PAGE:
Inquilpata, Peru has two basic seasons: rainy season (November to April) and dry season (May to October). The rainy season would be equivalent to early summer in Virginia, while the dry season would be similar to early winter, but they pretty much never get snow—remember, it’s the dry season.
If you are one to enjoy all four seasons, you could still enjoy the highlands of Peru because I’m told that you can experience all four seasons every day!
The nights can fall to wintery temps, even during the warm part of the year. But with the sun comes a new day’s spring. By noon you can enjoy a mild summertime, and with the dong of the dinner bell, you’ll settle in for fall, minus the colorful leaves.
This past week had a high near 70° (21° C) and a low near 50° (10° C) with a little rain most days.
That’s pretty similar to the same week last year, but it looks like they received a bit more rain last year at this time.
January is the muddiest month of the year, being the middle of the rainy season. I have not had to work with mud much in my life (#cityboy), so I’m not sure what to think of the mud stories I hear. I did enjoy making mud pies and playing in the rain as a child, but I think this will be somewhat different.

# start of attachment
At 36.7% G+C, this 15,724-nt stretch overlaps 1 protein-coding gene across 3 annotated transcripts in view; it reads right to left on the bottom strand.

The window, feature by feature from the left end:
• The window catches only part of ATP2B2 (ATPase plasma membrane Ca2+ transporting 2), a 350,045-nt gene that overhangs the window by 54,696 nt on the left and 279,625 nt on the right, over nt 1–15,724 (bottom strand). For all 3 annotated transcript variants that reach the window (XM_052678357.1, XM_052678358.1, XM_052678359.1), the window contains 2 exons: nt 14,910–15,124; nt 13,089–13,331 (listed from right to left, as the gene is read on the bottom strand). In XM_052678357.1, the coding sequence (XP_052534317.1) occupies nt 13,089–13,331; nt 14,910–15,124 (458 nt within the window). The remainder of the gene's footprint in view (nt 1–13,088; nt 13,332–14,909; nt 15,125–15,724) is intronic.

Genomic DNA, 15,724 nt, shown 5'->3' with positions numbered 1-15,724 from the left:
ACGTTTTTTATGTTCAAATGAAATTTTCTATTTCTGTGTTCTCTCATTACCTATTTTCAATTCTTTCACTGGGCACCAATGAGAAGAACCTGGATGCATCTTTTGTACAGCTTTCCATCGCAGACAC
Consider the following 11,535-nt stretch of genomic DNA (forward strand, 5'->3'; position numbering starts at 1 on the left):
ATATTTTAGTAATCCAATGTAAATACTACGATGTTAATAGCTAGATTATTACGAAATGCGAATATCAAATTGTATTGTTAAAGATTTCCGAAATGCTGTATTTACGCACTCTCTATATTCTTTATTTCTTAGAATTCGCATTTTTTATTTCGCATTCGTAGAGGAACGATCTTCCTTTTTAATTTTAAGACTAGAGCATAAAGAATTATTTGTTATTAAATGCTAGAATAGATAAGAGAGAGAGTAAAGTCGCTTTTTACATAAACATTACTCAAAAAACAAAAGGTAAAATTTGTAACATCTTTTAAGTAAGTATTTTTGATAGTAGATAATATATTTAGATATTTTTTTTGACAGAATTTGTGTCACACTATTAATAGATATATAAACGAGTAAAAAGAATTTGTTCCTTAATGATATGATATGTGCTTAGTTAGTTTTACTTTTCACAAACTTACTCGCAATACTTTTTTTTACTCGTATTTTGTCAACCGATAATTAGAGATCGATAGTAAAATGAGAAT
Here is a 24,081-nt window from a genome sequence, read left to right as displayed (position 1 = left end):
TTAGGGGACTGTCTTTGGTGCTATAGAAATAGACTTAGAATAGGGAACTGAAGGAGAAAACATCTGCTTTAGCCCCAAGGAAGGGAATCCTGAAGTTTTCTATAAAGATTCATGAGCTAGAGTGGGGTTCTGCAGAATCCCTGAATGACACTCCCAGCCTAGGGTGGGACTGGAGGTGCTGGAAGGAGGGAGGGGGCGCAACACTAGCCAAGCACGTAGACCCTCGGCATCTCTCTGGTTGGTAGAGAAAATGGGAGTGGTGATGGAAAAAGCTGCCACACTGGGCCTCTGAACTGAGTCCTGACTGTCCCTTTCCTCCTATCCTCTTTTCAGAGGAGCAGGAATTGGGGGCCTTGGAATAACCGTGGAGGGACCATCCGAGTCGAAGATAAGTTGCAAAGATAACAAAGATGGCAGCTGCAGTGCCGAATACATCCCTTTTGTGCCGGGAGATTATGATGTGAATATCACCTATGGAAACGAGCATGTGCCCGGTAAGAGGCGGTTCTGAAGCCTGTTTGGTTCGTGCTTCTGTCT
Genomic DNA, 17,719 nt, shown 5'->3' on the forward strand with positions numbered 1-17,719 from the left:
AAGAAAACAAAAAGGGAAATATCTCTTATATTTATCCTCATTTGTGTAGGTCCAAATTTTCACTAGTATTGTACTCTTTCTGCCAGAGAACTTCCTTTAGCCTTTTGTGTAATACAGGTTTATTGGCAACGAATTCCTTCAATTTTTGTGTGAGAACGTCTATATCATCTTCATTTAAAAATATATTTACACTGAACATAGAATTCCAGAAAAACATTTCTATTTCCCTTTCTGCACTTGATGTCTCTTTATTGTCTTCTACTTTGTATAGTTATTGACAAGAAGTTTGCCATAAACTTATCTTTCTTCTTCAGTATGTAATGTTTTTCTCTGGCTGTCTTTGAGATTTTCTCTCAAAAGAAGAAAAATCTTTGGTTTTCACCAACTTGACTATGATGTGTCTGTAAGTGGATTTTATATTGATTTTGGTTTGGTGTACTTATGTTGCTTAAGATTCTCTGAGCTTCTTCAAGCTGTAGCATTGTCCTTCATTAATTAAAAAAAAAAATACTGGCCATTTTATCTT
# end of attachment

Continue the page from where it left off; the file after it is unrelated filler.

In 2018 the high was 72 (22° C) and the low 43 (6° C) for the month of January, the humidity high was 93% (Wow.) and the low was 20%. That gives us the average of 56 (13° C) and 62%. That sounds like a recipe for a mild and muddy experience, for sure.
As an aside, doesn’t 6° sound terribly cold? Even if you know it’s Celsius? Shiver!
If you’d like to check historical weather for the Cuzco, Peru area, click here. This is the website timeanddate.com, which gives historical weather info for many places around the world. It’s quite well done.